If you don’t spend much time in Trek fandom, this will sound ridiculous. The Original Series (TOS) began in 1966, filmed on a modest budget. Of course a modern, multi-million dollar show is going to look different. But Discovery takes place a decade before TOS in the Star Trek timeline, and fans want to know why Starfleet’s ships and uniforms changed so much in those 10 years.
Unfortunately for those fans, we may never get an in-universe explanation. And really, we don’t need one. You might as well ask why Skyfall had more complicated fight scenes than Goldfinger, or why Yoda was CGI in The Clone Wars and a puppet in the original Star Wars trilogy. Technology evolves, and so do the tastes of the audience.
The original series did the best it could with wobbly sets and cheap costumes, inspired by a 1960s vision of the future. The interiors of the U.S.S. Enterprise look like grey boxes with multicolored disco lighting. Even if you gently upgraded this aesthetic with more expensive materials, Discovery would still look like a retro pastiche.
This isn’t the first time Star Trek experienced a drastic makeover. In 1979, the first Star Trek movie used its Hollywood budget to redesign the Enterprise and radically overhaul the uniforms. The sets and special effects looked more realistic, and the costumes… well. We may never know why Starfleet opted for pastel pantsuits with built-in shoes. And that was when creator Gene Roddenberry was still in charge!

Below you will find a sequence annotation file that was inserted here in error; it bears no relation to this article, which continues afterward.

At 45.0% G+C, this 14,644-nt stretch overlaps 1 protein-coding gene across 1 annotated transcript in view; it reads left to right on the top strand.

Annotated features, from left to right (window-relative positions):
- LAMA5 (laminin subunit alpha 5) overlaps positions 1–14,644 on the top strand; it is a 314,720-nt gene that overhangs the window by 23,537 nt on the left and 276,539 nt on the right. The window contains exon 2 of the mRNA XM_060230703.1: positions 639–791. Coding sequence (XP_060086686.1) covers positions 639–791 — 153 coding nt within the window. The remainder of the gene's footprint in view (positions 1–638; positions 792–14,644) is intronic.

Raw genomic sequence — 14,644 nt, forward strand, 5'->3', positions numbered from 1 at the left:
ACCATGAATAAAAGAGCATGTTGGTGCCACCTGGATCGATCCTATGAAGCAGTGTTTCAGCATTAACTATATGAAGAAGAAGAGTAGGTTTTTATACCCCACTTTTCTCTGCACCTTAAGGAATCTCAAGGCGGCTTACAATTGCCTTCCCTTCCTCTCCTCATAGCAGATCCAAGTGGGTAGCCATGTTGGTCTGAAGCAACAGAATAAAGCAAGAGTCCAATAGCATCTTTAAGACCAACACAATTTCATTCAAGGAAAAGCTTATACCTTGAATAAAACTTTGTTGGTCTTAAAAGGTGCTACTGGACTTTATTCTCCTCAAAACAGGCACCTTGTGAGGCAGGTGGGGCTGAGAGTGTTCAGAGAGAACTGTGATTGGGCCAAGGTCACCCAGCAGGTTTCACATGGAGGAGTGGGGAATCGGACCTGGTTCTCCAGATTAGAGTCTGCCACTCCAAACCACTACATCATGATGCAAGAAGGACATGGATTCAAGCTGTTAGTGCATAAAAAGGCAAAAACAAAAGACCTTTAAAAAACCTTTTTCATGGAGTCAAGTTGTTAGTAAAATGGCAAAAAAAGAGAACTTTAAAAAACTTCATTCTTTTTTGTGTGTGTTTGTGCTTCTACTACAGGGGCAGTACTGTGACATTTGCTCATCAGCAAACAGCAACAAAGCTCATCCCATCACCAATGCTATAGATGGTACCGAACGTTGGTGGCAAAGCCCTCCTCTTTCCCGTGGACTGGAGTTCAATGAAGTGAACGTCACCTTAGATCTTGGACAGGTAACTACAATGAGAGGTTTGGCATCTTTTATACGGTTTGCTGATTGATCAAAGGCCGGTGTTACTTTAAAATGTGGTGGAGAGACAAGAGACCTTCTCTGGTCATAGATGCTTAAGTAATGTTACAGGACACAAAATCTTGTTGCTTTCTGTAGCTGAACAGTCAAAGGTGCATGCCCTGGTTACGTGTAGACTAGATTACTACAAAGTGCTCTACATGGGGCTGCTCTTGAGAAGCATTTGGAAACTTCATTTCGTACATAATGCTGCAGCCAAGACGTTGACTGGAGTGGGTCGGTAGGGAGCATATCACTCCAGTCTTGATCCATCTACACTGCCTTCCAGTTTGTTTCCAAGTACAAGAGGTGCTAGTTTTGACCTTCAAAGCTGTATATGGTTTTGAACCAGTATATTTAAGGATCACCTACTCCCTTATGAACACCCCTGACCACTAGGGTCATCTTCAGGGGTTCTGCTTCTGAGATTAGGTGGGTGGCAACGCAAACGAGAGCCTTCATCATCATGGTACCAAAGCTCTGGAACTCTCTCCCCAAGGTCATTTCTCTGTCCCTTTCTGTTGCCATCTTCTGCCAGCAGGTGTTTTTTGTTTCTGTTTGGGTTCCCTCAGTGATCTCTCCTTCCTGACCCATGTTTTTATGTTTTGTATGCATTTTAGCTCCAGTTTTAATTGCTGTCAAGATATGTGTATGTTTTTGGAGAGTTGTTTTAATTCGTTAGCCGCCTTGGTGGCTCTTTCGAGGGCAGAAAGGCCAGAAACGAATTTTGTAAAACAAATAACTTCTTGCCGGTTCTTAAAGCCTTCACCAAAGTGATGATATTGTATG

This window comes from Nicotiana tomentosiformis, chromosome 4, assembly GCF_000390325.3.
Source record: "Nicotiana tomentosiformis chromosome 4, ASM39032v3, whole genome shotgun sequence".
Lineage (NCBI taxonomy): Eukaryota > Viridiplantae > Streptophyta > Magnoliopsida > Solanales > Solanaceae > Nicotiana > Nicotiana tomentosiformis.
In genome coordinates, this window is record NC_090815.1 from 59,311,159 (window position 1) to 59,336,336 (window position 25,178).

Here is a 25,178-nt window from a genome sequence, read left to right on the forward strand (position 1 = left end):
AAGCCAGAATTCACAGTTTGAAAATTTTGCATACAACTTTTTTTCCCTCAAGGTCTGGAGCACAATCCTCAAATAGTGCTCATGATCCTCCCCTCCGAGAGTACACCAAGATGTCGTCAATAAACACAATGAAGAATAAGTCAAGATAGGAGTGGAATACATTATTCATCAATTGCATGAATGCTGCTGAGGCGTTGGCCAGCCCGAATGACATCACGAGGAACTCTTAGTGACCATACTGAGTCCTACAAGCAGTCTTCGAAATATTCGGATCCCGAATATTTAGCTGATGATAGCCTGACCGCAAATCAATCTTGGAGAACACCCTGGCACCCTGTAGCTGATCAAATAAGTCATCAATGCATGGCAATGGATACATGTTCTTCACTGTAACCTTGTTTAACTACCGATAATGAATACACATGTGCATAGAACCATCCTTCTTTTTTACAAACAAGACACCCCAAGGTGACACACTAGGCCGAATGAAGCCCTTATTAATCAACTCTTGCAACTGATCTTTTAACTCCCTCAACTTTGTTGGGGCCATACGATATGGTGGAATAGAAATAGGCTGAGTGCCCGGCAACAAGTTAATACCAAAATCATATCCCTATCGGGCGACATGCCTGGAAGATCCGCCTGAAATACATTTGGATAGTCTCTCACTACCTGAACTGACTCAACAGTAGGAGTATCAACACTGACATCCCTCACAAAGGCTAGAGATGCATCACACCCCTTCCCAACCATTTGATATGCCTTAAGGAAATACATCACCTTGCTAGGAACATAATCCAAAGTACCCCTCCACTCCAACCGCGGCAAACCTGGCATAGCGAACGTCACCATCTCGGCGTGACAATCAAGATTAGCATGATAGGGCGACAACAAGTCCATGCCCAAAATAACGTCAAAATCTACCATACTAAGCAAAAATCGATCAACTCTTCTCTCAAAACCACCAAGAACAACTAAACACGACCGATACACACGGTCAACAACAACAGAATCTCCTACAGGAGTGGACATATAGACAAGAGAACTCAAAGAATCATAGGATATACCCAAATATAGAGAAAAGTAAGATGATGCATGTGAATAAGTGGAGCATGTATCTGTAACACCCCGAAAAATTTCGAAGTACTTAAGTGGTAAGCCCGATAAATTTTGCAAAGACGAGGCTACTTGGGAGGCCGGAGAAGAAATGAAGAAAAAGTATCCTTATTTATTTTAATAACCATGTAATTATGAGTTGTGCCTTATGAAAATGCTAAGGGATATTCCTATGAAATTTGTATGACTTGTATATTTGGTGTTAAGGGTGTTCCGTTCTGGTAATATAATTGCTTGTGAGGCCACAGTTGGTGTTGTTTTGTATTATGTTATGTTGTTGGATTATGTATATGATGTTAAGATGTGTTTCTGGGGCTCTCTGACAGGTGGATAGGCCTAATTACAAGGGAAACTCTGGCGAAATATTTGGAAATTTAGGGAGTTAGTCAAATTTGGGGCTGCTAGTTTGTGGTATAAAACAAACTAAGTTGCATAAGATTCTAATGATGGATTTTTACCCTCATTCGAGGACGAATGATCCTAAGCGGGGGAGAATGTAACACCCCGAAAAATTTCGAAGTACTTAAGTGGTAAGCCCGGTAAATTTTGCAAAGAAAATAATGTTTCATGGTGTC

In 1960s Star Trek, “futuristic” meant beehive wigs, hand-painted alien landscapes, and the revolutionary idea that Russians and Americans could cooperate in space. By the ’90s, we had convincing special effects and captains who weren’t white men. Discovery‘s future is governed by our own present, which is very different from the world that inspired the Original Series. In 2017, Star Trek has an unprecedentedly diverse cast, and looks like a glossy sci-fi drama to rival shows like The Expanse and Westworld.
There’s a running joke in Star Trek fandom that Trekkies hate every new show, regardless of quality. Then they fall in love after a season or so, with a tenacity that inspires decade-long renewal campaigns when those shows get canceled. In other words, Trek fans have a weird habit of hating anything new, despite being obsessed with a story about exploration, discovery, and looking to the future.
So if you’re annoyed by Discovery‘s lack of 1960s minidresses and clunky production design, please remember that some people hated The Next Generation for similar reasons. Also, Voyager once aired an episode where two main characters turn into newts, have newt babies together, and then abandon those babies on a swamp planet. It’s hard to imagine Discovery being worse than that.